Burkina Faso

Retraining helps children secure safer future outside of the mines in Burkina Faso

UNICEF Image
© UNICEF Burkina Faso / 2009
Aissatou, third from left, smiling with her fellow dressmakers in their shop.

By Sylvana Nzirorera

GANGAOL, Burkina Faso, 8 June 2009 - Gangaol village is located between the Sahel Region and the Centre-North of Burkina Faso. This is an arid land, bordering the desert, where increasingly marginal land is being used to farm millet and sorghum - the only crops that can grow here. The region has been struck by frequent droughts and locust swarms, which resulted in famine in 1973, 1984 and 2005.

Climatic conditions seem to be getting worse with global warming, deforestation and the advance of the desert. The population struggles daily to get water and food. Many families dream of finding gold, a miracle for a better future. They dig for it, involving everyone in the family who can help, including children.

“My mother worked so many years, but never found a sizable stone,” recalled Aissatou, a young girl who started working when she was only four-years-old, selling water to the mine workers, even while watching her young sister and brother. She earned about 35 cents per day.

“We were already three children, and my mother wasn’t earning enough for food and clothing, and my father wasn’t living with us,” said Aissatou.

At eight-years-old, Aissatou started to work in the mine with her mother. Together, they earned up to six dollars a day – enough to put food on the table for a family that had grown to eight.

Her mother could also afford some medicines for the children, who were often sick.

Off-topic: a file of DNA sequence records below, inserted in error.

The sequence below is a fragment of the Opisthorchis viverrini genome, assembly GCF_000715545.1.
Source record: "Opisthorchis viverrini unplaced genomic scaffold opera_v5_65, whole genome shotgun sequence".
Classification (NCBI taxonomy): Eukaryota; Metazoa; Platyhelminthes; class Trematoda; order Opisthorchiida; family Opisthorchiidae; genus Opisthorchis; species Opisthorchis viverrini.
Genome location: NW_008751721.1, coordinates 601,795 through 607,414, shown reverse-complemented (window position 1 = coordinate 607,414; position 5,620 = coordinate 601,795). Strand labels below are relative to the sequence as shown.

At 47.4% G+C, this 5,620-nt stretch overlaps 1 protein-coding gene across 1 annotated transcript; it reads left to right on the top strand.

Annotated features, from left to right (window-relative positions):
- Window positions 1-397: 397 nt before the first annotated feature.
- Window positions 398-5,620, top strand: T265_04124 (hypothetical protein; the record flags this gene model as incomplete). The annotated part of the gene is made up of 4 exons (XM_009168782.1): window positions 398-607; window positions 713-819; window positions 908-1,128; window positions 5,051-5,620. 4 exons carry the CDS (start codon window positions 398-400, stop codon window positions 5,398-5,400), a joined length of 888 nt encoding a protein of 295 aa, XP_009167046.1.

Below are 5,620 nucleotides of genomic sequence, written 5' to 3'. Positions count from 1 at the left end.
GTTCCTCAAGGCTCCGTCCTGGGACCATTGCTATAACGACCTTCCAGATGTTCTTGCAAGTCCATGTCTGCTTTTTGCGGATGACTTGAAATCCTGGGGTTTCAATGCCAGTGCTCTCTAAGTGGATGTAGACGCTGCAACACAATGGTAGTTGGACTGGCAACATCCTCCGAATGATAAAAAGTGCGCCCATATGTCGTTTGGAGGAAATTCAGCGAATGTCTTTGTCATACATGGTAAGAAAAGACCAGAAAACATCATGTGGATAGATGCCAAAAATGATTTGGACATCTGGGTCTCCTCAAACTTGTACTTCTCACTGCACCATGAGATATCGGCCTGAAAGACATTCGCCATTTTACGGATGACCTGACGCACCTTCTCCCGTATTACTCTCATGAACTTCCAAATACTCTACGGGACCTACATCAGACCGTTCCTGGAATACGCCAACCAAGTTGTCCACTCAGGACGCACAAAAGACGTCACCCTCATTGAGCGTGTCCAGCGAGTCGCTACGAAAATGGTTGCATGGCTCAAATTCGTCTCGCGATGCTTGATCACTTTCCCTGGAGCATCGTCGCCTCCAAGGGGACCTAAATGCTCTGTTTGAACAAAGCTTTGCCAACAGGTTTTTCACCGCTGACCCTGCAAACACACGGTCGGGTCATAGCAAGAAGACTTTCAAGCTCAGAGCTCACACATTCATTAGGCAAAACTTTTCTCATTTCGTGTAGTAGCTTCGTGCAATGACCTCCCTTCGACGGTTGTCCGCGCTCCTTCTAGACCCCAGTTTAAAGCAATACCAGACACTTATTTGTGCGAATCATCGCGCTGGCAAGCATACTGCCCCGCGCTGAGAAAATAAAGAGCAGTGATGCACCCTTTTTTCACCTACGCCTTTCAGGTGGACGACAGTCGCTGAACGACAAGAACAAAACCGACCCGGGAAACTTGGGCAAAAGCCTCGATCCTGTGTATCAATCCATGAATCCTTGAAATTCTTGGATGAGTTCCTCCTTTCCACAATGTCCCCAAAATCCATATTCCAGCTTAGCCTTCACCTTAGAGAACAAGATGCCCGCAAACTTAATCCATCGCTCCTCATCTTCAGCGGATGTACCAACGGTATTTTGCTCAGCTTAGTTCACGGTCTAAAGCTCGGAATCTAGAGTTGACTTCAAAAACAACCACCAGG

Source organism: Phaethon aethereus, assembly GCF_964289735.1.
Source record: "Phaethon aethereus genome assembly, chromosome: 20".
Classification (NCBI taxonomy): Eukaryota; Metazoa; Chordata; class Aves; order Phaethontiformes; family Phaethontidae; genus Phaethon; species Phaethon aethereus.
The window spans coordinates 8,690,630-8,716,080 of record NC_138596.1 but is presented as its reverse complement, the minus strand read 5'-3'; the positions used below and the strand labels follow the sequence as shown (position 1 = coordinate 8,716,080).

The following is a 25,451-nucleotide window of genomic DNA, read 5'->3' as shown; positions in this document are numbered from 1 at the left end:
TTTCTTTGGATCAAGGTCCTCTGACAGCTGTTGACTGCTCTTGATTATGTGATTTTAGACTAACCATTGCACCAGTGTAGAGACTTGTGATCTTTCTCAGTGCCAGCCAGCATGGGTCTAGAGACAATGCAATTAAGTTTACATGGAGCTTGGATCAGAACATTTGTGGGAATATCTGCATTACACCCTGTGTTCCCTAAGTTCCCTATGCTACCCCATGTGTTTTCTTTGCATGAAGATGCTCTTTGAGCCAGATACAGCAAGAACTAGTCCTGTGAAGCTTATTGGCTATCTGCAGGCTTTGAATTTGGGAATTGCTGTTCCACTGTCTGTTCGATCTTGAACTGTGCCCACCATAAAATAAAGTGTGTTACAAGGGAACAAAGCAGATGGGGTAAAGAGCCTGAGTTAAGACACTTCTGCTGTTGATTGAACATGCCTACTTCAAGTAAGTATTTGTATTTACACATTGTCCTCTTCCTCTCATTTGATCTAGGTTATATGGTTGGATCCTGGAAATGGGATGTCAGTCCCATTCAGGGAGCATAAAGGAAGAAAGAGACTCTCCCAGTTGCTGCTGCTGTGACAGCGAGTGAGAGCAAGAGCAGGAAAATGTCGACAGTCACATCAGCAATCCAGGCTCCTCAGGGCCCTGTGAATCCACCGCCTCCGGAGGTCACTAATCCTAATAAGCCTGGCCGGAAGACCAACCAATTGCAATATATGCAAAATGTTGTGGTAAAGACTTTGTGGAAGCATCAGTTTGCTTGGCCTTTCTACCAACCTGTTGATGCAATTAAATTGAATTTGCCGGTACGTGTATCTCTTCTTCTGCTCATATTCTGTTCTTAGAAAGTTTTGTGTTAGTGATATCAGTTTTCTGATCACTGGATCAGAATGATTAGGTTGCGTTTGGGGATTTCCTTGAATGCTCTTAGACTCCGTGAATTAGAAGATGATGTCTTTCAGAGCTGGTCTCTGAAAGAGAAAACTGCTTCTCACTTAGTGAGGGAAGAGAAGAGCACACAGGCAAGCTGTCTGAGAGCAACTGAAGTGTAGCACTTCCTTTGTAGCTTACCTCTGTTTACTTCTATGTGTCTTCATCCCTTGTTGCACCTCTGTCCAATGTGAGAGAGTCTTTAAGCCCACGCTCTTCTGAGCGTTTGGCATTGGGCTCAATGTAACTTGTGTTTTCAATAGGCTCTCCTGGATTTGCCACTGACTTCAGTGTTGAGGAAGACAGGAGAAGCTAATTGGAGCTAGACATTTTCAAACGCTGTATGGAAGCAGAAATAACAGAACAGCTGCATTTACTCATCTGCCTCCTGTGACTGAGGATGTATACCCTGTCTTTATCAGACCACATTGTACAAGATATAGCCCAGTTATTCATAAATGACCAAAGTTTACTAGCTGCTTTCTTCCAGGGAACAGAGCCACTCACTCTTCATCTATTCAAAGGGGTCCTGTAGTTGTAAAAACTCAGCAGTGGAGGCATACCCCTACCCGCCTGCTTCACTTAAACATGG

“My mother lost two of my brothers. They were coughing and she couldn’t get them treated,” said Aissatou.

Exploited childhoods

Aissatou’s plight is not unusual. Some 47 per cent of children between age five and 14 are victims of child labour in Burkina Faso. About 10,000 are working in gold mines and quarries. Many are pushed into hazardous work when they are as young as age five. Such work often leads to injuries, and many of the children are affected by chronic illnesses and lack access to health services.

“Our responsibilities as UNICEF is to make sure families, communities, local leaders as well as decision makers at the highest level, donors and partners are aware that these children have been robbed of their rights,” said Representative in Burkina Faso Herve Peries. “They must be protected against exploitation and harm. The place for these children is in school.”

Help for children and mothers

Aissatou, now 18, is among some 500 children who have benefited from a UNICEF-supported programme implemented by a local organization, Action for the Promotion of Childs' Rights in Burkina Faso (APRODEB). Since 2005, the organization has worked to sensitize children and parents to the dangers presented by working in the mines.

Mothers are also provided with funds to start small-scale income generating activities. More than 160 mothers in the programme are taught money management skills and are given basic literacy classes. They are also provided with child care.

Young people receive vocational training in carpentry, auto mechanics and construction. Girls are trained mostly in dress making, baby sitting, braiding and vegetable farming in small plots. 

Aissatou was trained in tailoring, and now she earns about five dollars a day. She is married to a young man whom she met in the mines and who has been retrained as a mason. They are able to live more comfortably than many of their neighbours, in a house that Aissatou’s husband built himself.

Aissatou’s dream is to have five children and send them all to school to become teachers or nurses.

“I will never allow them to work in the gold mines,” she said. “It is very dangerous”.


 

 

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